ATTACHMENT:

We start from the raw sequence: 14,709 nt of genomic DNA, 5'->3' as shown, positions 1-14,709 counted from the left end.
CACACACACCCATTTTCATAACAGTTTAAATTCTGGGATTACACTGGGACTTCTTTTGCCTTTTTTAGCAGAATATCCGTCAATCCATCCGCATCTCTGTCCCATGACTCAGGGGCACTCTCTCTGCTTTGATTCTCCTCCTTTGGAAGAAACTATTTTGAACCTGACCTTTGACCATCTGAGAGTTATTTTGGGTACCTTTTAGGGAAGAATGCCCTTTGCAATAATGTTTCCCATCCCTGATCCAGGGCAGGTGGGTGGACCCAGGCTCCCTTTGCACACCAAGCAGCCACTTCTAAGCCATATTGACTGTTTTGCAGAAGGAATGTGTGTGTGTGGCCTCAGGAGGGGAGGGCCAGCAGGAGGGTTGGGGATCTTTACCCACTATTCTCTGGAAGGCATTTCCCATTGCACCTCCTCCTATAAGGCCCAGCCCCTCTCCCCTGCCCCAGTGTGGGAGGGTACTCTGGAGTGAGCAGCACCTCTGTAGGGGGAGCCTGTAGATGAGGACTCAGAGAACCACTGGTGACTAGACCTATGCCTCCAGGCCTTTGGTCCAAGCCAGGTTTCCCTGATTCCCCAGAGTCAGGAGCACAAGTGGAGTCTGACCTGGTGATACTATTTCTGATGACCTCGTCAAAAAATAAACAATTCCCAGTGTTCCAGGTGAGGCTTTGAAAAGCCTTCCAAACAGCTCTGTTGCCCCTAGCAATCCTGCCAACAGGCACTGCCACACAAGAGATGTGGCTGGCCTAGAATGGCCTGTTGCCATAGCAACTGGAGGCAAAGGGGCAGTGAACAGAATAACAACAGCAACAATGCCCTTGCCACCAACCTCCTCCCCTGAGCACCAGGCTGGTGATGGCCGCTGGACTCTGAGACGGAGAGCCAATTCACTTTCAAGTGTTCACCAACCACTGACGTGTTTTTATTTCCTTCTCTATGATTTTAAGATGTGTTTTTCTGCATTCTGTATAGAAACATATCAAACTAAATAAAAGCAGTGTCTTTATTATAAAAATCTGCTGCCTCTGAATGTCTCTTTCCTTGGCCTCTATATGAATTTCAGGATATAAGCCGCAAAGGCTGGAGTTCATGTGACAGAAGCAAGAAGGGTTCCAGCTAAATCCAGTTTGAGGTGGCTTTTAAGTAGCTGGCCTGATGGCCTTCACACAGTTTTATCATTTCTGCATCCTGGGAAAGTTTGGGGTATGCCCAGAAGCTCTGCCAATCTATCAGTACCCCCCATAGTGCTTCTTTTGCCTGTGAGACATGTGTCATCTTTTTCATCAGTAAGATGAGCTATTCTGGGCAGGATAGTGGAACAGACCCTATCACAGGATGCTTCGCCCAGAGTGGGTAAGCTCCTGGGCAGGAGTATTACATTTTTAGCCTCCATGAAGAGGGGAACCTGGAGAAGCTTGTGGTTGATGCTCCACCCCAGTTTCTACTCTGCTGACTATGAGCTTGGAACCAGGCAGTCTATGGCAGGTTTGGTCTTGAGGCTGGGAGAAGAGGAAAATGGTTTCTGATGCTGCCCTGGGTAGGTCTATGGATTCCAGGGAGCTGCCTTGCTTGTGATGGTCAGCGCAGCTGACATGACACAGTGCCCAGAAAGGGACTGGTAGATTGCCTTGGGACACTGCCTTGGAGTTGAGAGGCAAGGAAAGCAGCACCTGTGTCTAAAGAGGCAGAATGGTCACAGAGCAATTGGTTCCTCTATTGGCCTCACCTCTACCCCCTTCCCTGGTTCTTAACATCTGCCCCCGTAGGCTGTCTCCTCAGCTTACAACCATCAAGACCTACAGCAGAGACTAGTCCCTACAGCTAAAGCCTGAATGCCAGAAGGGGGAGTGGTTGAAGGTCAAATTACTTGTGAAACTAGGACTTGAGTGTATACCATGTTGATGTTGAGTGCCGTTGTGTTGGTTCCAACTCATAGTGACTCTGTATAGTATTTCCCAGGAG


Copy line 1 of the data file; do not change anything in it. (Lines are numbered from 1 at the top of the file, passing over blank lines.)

We start from the raw sequence: 14,709 nt of genomic DNA, 5'->3' as shown, positions 1-14,709 counted from the left end.